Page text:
THEN AND NOW: The New School for Social Research Celebrates 100 Years!

By Brian J. Pape, AIA, LEED-AP

For the first decade of its existence, beginning in 1919, the New School for Social Research and Alvin Saunders Johnson (1874-1971), a co-founder and leader of the institution from 1922 through 1945, operated out of six renovated brownstones on West 23rd Street. Johnson and others had been on the faculty of Columbia University, but resigned in protest against a lack of academic freedom when Columbia, like many other colleges, banned anti-war demonstrations on the eve of World War I. These scholars set out to found advanced adult learning based on their own liberal principles, to foster “a desire to participate in the democratic social reconstruction of western society.” In 1933, President Alvin Johnson conceived of the “University in Exile,” to expand the school’s program and to provide employment for German scholars expelled by the Nazis; thus, more than 150 scholars were able to escape to America. Shortly after it opened in 1934, this part of the school became the Graduate Faculty of Political and Social Science (eventually called The New School for Social Research), The New School’s first degree-granting unit. 

Designated an interior landmark by LPC in 1997, the school building’s first floor includes the lobby, with dramatically curving shapes and hard shiny materials such as polished stone and bronze to complement the softer forms and materials of the auditorium—all completely in harmony with Johnson’s ideas for the school. Urban created a unique theatrical space in the rounded egg-shaped auditorium in shades of gray accented with red which are at once dramatic and intimate.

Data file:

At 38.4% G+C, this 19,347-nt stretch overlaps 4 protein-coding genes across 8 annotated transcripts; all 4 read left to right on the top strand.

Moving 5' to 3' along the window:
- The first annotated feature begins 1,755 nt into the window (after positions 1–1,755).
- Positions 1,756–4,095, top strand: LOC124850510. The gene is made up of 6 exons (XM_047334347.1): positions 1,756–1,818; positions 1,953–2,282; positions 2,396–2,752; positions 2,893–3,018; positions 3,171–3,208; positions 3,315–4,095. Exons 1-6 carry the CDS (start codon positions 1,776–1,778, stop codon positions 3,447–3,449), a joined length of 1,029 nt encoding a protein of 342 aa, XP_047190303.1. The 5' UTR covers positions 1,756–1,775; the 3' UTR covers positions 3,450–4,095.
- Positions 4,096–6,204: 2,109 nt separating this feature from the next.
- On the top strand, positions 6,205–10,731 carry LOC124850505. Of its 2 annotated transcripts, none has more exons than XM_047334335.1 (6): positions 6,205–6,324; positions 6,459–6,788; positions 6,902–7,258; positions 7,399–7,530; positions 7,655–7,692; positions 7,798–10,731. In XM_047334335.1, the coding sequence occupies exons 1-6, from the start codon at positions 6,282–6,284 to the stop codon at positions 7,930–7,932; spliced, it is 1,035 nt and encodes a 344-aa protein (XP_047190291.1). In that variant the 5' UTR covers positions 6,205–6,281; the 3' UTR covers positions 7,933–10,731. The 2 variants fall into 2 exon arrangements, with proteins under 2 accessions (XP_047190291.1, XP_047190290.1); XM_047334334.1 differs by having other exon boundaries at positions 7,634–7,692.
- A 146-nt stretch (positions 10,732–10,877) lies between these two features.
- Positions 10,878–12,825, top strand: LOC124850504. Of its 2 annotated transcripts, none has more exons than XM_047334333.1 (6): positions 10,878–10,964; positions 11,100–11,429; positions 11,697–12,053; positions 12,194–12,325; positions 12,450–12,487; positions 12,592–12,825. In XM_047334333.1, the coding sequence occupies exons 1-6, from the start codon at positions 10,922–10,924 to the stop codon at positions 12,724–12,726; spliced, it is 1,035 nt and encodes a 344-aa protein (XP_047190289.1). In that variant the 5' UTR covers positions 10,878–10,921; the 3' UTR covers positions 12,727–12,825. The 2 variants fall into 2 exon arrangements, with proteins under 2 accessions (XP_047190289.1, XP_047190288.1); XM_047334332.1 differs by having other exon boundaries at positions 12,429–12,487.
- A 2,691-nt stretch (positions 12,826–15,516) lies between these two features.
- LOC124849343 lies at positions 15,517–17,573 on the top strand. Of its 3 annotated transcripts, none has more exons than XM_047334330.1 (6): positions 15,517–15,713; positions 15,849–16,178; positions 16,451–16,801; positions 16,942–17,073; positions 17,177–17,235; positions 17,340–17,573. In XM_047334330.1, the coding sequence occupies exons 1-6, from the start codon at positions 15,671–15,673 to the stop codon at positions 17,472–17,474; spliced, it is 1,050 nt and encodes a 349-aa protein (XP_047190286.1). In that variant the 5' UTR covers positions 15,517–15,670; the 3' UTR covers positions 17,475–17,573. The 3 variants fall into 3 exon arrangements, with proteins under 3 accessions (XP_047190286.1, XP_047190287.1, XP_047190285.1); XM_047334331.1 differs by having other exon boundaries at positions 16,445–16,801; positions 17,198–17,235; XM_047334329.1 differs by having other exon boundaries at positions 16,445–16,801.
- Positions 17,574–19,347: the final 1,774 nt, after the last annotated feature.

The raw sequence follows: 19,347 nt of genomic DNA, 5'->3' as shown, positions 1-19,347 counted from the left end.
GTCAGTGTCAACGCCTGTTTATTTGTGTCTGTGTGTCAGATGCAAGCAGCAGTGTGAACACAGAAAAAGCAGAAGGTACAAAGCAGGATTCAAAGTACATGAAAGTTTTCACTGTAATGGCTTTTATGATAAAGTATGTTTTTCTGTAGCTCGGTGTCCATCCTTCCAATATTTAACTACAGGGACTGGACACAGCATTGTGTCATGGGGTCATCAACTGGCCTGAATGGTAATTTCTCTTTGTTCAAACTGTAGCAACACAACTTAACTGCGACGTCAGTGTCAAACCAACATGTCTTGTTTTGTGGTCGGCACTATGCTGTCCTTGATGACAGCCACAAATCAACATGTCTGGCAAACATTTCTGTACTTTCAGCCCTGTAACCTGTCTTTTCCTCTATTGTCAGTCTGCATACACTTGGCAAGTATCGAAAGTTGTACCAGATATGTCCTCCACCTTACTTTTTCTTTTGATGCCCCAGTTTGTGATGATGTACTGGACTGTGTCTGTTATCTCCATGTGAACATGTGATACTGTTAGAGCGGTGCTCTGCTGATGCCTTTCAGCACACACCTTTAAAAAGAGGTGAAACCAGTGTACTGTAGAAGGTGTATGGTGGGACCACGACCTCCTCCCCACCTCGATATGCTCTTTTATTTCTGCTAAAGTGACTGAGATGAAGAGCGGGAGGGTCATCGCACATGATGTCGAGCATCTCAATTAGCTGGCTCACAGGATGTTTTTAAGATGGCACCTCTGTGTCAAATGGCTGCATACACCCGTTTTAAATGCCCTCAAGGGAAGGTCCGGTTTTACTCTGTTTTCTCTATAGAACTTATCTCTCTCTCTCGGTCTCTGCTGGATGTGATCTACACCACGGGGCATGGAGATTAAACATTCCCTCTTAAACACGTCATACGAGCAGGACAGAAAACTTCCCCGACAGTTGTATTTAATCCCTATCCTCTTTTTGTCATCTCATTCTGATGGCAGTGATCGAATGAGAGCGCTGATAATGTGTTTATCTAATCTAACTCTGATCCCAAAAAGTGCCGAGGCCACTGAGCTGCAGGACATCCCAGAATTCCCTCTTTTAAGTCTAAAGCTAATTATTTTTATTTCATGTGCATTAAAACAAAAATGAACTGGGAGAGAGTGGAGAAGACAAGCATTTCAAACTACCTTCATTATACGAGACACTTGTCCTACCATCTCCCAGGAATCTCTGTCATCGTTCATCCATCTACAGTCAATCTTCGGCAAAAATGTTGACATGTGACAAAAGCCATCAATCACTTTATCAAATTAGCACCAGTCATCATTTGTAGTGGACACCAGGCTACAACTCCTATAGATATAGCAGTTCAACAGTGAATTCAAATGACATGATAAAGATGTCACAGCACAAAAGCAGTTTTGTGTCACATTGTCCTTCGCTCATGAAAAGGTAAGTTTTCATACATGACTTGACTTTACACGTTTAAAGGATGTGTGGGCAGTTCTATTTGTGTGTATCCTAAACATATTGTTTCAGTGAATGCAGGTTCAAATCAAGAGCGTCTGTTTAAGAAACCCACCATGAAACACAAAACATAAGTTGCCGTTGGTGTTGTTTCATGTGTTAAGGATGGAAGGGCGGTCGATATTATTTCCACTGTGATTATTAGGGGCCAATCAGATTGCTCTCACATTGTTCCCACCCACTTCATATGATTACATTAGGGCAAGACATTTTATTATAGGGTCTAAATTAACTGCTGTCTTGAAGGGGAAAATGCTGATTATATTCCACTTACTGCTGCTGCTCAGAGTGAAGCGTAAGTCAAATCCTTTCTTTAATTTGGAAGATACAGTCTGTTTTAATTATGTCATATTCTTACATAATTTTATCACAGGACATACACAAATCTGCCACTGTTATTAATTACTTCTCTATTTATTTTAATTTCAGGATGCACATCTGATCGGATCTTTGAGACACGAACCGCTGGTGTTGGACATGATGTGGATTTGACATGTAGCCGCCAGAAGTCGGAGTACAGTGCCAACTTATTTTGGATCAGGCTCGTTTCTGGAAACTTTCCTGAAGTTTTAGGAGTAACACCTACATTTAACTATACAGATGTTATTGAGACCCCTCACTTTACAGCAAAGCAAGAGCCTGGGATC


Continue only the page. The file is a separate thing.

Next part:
Most of Urban’s architectural work in the United States has been demolished; but his other extant buildings include the Mar-a-Lago (1926) in Palm Beach, Florida and the International Magazine Building (1929) on Eighth Avenue near Columbus Circle in New York City (preserved as the base shell of the 2006 Hearst Tower by Sir Norman Foster).

Check out to participate in its celebrations.

In 1930, President Alvin Johnson arranged for the purchase of four adjoining lots at 66-72 West 12th Street for 
a new structure. The school hired Joseph Urban (May 26, 1872 – July 10, 1933), an Austrian-American (Vienna born) architect, illustrator, and scenic designer, who had immigrated to the United States in 1911. Urban was one of the originators of the American Art Deco style. His design for the New School was his last architectural career commission, and the first time the International Style had been used in this country. The seven-story exterior of black and white horizontal brick bands and uninterrupted window strips stood in marked contrast to the nineteenth century brownstones surrounding the school. Built during the Great Depression, the old buildings were anathema to the progressive attitude. In fact, the school later hired Mayer, Whittlesey & Glass to build two new curtain-wall office-type buildings—of the blandest style—between 1956 and 1959 to replace the more historic buildings. These were attached directly to the original building, and connected to the school’s West 11th Street building by a sculpture courtyard and footbridge above. Their rendering shows the entire block between West 11th and West 12th Streets rebuilt with commercial towers, including a wished-for Park Avenue-like plaza fronting Sixth Avenue—all of which would have pre-dated the Landmark Preservation laws. Credit: The New School Archives.
NOW: The 66 West 12th Street complex still functions as the heart of the campus, although the school has greatly expanded, leased and acquired other sites in the area, with an “academic quad” that extends from 11th to 19th Streets between Broadway and Sixth Avenue, including the new University Center at 63 Fifth Avenue at East 14th Street. Fortunately, today the entire West 12th Street block is part of the Greenwich Village Historic District and remnants of the nineteenth century brownstones surrounding the school remain to give balance to the neighborhood character. Credit: Brian J. Pape photo.

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